In this week’s Real Estate Tip of the Week, lets talk about Radon and what you should know about it when purchasing a home. To start, radon is a naturally occurring radioactive gas that can cause lung cancer. It’s actually the second leading cause of lung cancer. You cannot see, smell or taste radon so it is something that is very easy to go undetected. When exposed to radon, there are no immediate symptoms that will alert you of its presence. It usually takes several years of exposure before you will see any health problems. Therefore, it is important to see if a high concentration exists when buying a home.
Radon typically enters a home through pores and cracks in the concrete foundation (the base/bottom of the house). Radon is measured in picocuries (pCi) and the average indoor concentration of radon is about 1.3 pCi/L. So it is common for radon to exist. It is just unsafe if the concentration is above 4 pCi/L. Roughly 1 in 15 homes have a concentration of radon above the EPA’s action level of 4 pCi/L so you shouldn’t be surprised if the house you submit a contract on has high levels of radon. Since it is so common, I always advise home buyers to order a radon test. Testing is the only way to know a home’s radon levels.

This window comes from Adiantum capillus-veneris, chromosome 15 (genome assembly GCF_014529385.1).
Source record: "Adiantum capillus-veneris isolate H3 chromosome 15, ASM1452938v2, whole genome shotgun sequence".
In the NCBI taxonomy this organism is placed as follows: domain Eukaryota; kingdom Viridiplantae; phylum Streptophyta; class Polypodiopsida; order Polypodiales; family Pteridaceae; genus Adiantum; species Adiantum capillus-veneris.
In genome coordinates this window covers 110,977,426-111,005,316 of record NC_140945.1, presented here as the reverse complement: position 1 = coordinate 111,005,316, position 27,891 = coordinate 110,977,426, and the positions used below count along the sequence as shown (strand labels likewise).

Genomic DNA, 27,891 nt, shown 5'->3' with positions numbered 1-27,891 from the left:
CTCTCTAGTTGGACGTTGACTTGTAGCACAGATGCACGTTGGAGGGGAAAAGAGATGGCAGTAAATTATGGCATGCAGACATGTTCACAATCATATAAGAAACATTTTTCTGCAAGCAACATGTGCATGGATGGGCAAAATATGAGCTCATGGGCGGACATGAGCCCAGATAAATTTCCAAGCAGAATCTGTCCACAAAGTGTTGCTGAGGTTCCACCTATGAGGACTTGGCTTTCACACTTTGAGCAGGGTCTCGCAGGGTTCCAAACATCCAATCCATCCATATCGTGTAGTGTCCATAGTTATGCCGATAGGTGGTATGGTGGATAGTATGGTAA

Radon tests are conducted at the time of the home inspection. They cost around $100 and take 2 days to perform. The home inspector will drop off a radon kit in the basement when they come for the home inspection and come back two days later to collect the results. If high levels of radon exist, it can often be mitigated fairly easily by installing a vent pipe system and fan that will pull the radon from beneath the house and disperse it outside. Typically, radon mitigation costs around $1,000 but varies depending on the house and situation.